OPERA / Cosy balancing act: Edward Seckerson on La Boheme revived at Covent Garden

Click to follow
The Independent Culture
It's probably still the only production of La Boheme where Musetta gets to play billiards during her waltz-song, but in most other respects this old John Copley staging (revived by Richard Gregson) looks, acts and behaves much as you would expect it to: solidly traditional.

Poverty still has its charms in the painterly designs of Julia Trevelyan Oman - a faded romanticism, like every canvas of the period you've ever seen. Snow falls prettily at the Barriere d'Enfer, the Bohemians' garret is shabby but picturesque - capacious, in the operatic sense. It doesn't look cold, but then neither does Marcello's naked model. He's the artist, you see, and since he plainly has no money to pay her, one presumes that she poses (and freezes) for love, and art. Everybody in La Boheme freezes for love and art, but still it comes out warm and cosy.

As, ultimately, does this revival. Puccini's masterly Act 2 - still the most eventful 20 or so minutes in all opera - is a little too broad in its business - lots of visual gags, inside and outside the Cafe Momus. Trouble is, the intricacy of Puccini's plotting and characterisation is easily thrown out of alignment with too many distractions. It's a delicate balancing act. Musetta's waltz-song had to contend with huge reactions from the floor, Rodolfo at one point tying the agitated Marcello to his chair with his own scarf. A nice touch - unless you happened to be Karita Mattila, the glamorous Musetta. Mind you, she can hold her own: a larger than life presence, classy and sassy.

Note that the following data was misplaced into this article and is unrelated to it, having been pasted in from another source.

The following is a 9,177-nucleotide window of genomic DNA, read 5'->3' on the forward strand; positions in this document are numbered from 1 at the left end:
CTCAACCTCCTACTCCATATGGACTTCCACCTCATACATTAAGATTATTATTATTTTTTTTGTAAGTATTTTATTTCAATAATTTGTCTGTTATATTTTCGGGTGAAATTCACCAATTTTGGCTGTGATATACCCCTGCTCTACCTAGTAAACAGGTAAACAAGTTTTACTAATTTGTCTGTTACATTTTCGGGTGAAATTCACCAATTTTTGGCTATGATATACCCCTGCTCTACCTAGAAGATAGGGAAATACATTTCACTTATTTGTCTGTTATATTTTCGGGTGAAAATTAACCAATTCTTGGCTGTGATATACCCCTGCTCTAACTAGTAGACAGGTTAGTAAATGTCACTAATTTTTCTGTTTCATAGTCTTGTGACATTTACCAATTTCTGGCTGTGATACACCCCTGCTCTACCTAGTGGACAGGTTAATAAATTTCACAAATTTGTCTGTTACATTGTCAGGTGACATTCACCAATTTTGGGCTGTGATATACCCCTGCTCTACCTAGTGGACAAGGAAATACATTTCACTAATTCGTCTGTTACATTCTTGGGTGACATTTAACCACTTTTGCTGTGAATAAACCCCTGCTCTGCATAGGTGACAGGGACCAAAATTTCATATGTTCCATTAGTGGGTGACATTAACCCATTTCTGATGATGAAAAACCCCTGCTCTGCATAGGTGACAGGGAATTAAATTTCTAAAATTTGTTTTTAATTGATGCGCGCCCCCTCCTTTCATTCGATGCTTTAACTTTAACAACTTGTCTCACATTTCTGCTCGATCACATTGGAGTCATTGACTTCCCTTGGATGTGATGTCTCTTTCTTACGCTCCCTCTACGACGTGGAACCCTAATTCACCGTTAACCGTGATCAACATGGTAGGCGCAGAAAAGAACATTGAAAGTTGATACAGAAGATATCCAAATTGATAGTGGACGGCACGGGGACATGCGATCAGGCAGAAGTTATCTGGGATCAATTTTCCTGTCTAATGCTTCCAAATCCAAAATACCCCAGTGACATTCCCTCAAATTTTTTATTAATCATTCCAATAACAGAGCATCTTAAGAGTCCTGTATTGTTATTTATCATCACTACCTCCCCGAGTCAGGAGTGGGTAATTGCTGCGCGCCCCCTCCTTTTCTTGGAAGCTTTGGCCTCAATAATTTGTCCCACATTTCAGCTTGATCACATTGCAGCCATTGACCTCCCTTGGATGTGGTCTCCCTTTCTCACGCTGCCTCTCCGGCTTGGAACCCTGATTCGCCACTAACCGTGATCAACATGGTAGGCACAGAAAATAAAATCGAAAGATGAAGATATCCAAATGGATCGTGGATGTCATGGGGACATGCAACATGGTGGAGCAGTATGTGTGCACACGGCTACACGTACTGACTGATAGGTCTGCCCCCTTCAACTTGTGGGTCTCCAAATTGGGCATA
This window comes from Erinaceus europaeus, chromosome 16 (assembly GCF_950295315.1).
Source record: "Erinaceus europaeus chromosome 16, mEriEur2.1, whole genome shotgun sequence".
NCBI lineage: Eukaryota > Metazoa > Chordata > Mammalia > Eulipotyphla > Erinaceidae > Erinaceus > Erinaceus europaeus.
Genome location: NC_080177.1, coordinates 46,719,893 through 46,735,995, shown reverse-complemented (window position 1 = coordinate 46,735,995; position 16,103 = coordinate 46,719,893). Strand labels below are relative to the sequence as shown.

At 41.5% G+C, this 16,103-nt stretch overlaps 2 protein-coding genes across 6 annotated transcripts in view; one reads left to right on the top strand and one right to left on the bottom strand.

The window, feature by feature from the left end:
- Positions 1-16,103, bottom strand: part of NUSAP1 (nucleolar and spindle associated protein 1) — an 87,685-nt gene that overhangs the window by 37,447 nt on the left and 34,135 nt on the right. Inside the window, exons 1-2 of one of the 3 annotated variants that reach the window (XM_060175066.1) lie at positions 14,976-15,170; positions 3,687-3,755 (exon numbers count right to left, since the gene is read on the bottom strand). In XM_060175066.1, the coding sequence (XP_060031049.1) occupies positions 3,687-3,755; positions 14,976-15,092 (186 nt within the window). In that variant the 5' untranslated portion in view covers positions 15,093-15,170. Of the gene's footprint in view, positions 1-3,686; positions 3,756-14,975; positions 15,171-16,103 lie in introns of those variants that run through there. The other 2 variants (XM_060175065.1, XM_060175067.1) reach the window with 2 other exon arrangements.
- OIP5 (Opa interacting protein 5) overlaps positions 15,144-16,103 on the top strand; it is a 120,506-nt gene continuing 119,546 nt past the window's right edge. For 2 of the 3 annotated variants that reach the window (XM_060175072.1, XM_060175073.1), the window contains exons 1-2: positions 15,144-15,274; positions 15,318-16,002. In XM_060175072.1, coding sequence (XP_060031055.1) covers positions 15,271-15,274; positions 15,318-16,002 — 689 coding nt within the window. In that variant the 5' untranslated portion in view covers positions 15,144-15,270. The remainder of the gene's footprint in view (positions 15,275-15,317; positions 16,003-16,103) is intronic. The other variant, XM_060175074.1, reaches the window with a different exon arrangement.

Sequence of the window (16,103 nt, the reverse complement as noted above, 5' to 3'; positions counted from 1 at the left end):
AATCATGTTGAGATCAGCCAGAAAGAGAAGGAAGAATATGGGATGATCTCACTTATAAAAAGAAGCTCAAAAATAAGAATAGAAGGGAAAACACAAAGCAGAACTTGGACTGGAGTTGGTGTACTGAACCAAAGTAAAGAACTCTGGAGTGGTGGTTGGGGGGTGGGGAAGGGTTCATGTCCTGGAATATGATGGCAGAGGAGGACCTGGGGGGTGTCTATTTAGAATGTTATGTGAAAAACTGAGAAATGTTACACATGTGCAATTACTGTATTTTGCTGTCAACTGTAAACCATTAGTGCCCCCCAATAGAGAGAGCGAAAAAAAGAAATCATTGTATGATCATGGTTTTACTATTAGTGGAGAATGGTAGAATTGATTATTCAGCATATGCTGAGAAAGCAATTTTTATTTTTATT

She certainly gave us tart and heart, though she should watch her intonation and maybe find more breadth for her big number's climax. Exciting, though, to have a voice this size to crown that great ensemble where Marcello finally takes up her song and Puccini is in his heaven.

Youth is on his side here - it has to be if Boheme is really to come alive on stage. These Bohemians were likeable, lively, believable - they seized their moments, sharpening and refreshing the 'operatic' horse-play wherever possible. The bonding between Anthony Michaels-Moore's handsomely sung Marcello and his best mate Rodolfo came beautifully into focus as the tragedy of the final scene engulfed them. Jerry Hadley's Rodolfo was easy to love. He's a natural rogue on stage: playful, engaging. But the bright-eyed voice has come on by leaps and bounds over the years. True, he approached the climax of 'Che gelida manina' a little like an ice-dancer preparing for a tricky jump, but the affection, care and detailing of his work is a delight. And in Deborah Riedel he had a Mimi of immense promise. Her manner is touching, the sound lovely and true - warm, evenly produced, enriched with an affecting flutter of vibrato. We'll be hearing much more of this young Australian. The same may well prove to be true of the hyperanimated, Israeli-born conductor, Daniel Oren - though on this showing I anticipate mixed blessings. He drove the score eagerly, feistily, daubing on the primary colours. But there was a tendency to over-accent, to lunge at the emotional hot-spots. He didn't breathe with Puccini: those big expansive phrases radiate their own intensity; they must find their own space and shape. But still the tears came. Don't they always.

In rep at the Royal Opera House, London WC2 (071-240 1066).